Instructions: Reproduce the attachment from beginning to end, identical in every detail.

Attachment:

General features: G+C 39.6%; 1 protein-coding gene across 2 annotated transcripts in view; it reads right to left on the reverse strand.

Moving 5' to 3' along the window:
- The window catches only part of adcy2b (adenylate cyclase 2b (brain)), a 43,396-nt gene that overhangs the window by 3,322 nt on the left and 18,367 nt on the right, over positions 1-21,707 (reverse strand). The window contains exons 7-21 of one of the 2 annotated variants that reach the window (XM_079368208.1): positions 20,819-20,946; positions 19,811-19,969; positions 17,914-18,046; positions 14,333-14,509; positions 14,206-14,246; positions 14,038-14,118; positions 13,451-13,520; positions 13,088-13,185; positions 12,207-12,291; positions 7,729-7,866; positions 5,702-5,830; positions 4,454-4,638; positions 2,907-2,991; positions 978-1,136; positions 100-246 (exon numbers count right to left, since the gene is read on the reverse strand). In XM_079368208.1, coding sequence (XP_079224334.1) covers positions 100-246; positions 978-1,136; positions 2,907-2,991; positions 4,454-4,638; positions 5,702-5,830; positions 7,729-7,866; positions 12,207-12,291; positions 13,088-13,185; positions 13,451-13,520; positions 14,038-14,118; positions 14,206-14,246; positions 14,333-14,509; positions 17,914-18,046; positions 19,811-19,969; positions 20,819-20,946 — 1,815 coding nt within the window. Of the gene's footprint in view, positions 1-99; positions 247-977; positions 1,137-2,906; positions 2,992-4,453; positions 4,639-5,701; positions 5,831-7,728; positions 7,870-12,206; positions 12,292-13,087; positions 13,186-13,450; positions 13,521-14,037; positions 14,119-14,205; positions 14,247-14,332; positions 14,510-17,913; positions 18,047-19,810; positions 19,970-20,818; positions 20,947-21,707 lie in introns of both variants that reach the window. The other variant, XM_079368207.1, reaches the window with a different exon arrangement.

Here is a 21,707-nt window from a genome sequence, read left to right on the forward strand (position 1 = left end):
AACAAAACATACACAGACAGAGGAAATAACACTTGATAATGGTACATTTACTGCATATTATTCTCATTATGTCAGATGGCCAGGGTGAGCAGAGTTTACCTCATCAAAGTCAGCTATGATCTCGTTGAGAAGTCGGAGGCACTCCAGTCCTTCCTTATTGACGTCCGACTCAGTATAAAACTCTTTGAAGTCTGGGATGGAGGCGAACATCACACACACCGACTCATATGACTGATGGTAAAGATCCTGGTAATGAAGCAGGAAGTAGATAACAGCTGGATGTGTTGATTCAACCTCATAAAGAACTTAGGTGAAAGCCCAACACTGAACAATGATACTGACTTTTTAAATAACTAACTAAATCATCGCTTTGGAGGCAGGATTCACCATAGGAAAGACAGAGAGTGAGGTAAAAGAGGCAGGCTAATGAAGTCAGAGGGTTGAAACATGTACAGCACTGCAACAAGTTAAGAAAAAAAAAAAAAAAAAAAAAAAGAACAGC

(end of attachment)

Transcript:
General features: G+C 39.6%; 1 protein-coding gene across 2 annotated transcripts in view; it reads right to left on the reverse strand.

Moving 5' to 3' along the window:
- The window catches only part of adcy2b (adenylate cyclase 2b (brain)), a 43,396-nt gene that overhangs the window by 3,322 nt on the left and 18,367 nt on the right, over positions 1-21,707 (reverse strand). The window contains exons 7-21 of one of the 2 annotated variants that reach the window (XM_079368208.1): positions 20,819-20,946; positions 19,811-19,969; positions 17,914-18,046; positions 14,333-14,509; positions 14,206-14,246; positions 14,038-14,118; positions 13,451-13,520; positions 13,088-13,185; positions 12,207-12,291; positions 7,729-7,866; positions 5,702-5,830; positions 4,454-4,638; positions 2,907-2,991; positions 978-1,136; positions 100-246 (exon numbers count right to left, since the gene is read on the reverse strand). In XM_079368208.1, coding sequence (XP_079224334.1) covers positions 100-246; positions 978-1,136; positions 2,907-2,991; positions 4,454-4,638; positions 5,702-5,830; positions 7,729-7,866; positions 12,207-12,291; positions 13,088-13,185; positions 13,451-13,520; positions 14,038-14,118; positions 14,206-14,246; positions 14,333-14,509; positions 17,914-18,046; positions 19,811-19,969; positions 20,819-20,946 — 1,815 coding nt within the window. Of the gene's footprint in view, positions 1-99; positions 247-977; positions 1,137-2,906; positions 2,992-4,453; positions 4,639-5,701; positions 5,831-7,728; positions 7,870-12,206; positions 12,292-13,087; positions 13,186-13,450; positions 13,521-14,037; positions 14,119-14,205; positions 14,247-14,332; positions 14,510-17,913; positions 18,047-19,810; positions 19,970-20,818; positions 20,947-21,707 lie in introns of both variants that reach the window. The other variant, XM_079368207.1, reaches the window with a different exon arrangement.

Here is a 21,707-nt window from a genome sequence, read left to right on the forward strand (position 1 = left end):
AACAAAACATACACAGACAGAGGAAATAACACTTGATAATGGTACATTTACTGCATATTATTCTCATTATGTCAGATGGCCAGGGTGAGCAGAGTTTACCTCATCAAAGTCAGCTATGATCTCGTTGAGAAGTCGGAGGCACTCCAGTCCTTCCTTATTGACGTCCGACTCAGTATAAAACTCTTTGAAGTCTGGGATGGAGGCGAACATCACACACACCGACTCATATGACTGATGGTAAAGATCCTGGTAATGAAGCAGGAAGTAGATAACAGCTGGATGTGTTGATTCAACCTCATAAAGAACTTAGGTGAAAGCCCAACACTGAACAATGATACTGACTTTTTAAATAACTAACTAAATCATCGCTTTGGAGGCAGGATTCACCATAGGAAAGACAGAGAGTGAGGTAAAAGAGGCAGGCTAATGAAGTCAGAGGGTTGAAACATGTACAGCACTGCAACAAGTTAAGAAAAAAAAAAAAAAAAAAAAAAAGAACAGC